The Digiblaster is a small hardware device plugged into the CPC's printer port to play 8-bit mono sound samples. It was designed by Face Hugger and printed in the German magazine CPC Amstrad International in issue 8-9/1991. In 1995(?) Joshua made a redesign for better sound quality, later Bryce made a redesign with even better sound quality. Also, in 1995, Futurs' created and distributed the Soundplayer which is an improved Digiblaster (also featuring additional support for Virtual Net 96).
Software supporting the Digiblaster
- Bordelik Demo 4 (1995)
- Digital Orgasm (by Prodatron) (1994)
- Meg Ryan Sample (by TFM of FutureSoft)
- Start Trek Sample (by TFM of FutureSoft)
- Cocoon Player (by One) (1995)
- Digitracker (by Prodatron) (1993)
- FuturePlayer (by TFM of FutureSoft)
- Octwaver (by OCT) (1994)
- Protracker (by Crown) (1993)
- The Drumming CPC (by Andreas Stroiczek, aka Face Hugger) - published as a listing in issue 4/5'92 of CPC Amstrad International, and on the DATABOX cassette/disc for that issue
- Schematics and additional information (Versions 1 + 2) (Internet Archive)
The main difference with this version of DigiBlaster is the additional Line-in connector which allows the user to feed the AY output through the card so that both sound sources are played through the same speakers. The DigiBlaster has been made dual-mono so that both speakers play the sample as is done with the AY-3-8912 Channel B. The variable resistor RV1 adjusts the Digiblasters output level to balance it to the AY level. Unlike V1 + 2, which can be used with a passive mono speaker, the output of V3 has been brought down to Line-out levels and so should be connected to active stereo speakers.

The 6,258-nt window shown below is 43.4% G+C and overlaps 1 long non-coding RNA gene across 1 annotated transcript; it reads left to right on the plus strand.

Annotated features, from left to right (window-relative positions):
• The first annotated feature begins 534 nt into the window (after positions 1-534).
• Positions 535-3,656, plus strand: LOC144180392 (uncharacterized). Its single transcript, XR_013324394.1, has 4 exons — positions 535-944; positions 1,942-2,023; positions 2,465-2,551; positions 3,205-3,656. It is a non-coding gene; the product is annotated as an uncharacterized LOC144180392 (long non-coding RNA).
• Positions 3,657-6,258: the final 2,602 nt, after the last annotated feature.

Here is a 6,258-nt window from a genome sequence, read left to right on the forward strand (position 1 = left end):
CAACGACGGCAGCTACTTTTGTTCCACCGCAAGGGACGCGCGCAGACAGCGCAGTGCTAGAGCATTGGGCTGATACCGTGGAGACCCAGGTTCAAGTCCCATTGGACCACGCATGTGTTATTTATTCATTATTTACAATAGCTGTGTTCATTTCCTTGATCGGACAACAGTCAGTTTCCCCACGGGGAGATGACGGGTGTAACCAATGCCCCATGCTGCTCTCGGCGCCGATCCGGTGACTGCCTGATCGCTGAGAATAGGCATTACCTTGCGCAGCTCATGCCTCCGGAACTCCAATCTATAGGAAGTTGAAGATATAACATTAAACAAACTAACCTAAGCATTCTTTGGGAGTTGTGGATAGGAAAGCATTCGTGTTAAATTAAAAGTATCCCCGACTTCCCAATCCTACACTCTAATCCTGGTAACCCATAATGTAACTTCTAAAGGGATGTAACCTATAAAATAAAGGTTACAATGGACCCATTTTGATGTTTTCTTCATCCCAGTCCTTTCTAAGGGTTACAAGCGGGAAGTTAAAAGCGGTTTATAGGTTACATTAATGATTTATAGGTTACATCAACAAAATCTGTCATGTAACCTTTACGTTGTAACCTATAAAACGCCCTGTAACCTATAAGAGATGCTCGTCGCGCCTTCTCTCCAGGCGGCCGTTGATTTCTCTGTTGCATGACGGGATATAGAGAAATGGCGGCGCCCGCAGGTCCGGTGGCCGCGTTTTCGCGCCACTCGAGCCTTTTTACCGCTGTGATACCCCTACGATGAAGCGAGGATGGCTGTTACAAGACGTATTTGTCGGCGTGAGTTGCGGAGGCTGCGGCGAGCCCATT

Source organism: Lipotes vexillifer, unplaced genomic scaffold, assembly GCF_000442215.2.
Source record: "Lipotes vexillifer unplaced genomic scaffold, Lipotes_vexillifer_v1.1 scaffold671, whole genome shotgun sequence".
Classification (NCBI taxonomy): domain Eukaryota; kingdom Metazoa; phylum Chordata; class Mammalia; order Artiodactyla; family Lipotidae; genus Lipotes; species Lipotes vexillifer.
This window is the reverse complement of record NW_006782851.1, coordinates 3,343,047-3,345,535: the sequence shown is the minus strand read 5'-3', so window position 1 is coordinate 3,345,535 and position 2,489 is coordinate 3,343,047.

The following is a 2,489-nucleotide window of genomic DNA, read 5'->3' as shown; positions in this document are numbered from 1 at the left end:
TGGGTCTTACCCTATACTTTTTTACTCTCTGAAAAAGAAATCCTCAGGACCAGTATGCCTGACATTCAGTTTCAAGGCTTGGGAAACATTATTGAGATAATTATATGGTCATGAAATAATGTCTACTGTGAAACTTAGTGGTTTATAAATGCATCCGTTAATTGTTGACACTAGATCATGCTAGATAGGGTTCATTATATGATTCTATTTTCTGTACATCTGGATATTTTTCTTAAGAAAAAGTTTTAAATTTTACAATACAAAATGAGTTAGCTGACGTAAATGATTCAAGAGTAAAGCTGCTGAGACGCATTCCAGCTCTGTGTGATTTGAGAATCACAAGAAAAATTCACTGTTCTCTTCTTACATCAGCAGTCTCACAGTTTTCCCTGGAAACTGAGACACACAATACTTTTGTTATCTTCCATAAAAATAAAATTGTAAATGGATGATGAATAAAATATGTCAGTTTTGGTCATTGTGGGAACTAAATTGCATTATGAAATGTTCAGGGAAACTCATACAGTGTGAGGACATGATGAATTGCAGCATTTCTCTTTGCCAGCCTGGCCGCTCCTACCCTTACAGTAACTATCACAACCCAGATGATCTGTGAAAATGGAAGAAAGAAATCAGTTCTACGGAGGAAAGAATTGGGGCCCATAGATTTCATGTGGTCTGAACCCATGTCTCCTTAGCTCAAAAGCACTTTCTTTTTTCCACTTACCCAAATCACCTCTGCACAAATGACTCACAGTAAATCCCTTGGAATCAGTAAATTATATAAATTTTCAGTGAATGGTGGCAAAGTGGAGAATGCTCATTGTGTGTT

The diodes in the original version have been removed, because they served no meaningful purpose and an R2R ladder design was used for the DA conversion. This not only improves the linearity of the DAC greatly, but also ensures that the output impedance remains stable and of course means not having to buy 8 or 9 different non-standard value resistors. Pin 14 has also been chosen as ground instead of pin 9 to make it compatible with printer ports that have been converted to 8-Bit. The completed devices look like this:
Track layouts have been made for both Centronics and Edge-connector. As seen in the picture above, the layouts use isolation displacement connectors (the type usually intended for flat cable) which have been modified (ie: the plastic band and clips removed) so that it can be mounted directly to the PCB. 1.5mm FR4 PCB should be used preferably to give the circuit stability.
File:DB3 Edge Layout.pdf - PCB Track Layout for Edge Connector Version
File:DB3 Cent Layout.pdf - PCB Track Layout for Centronics Connector Version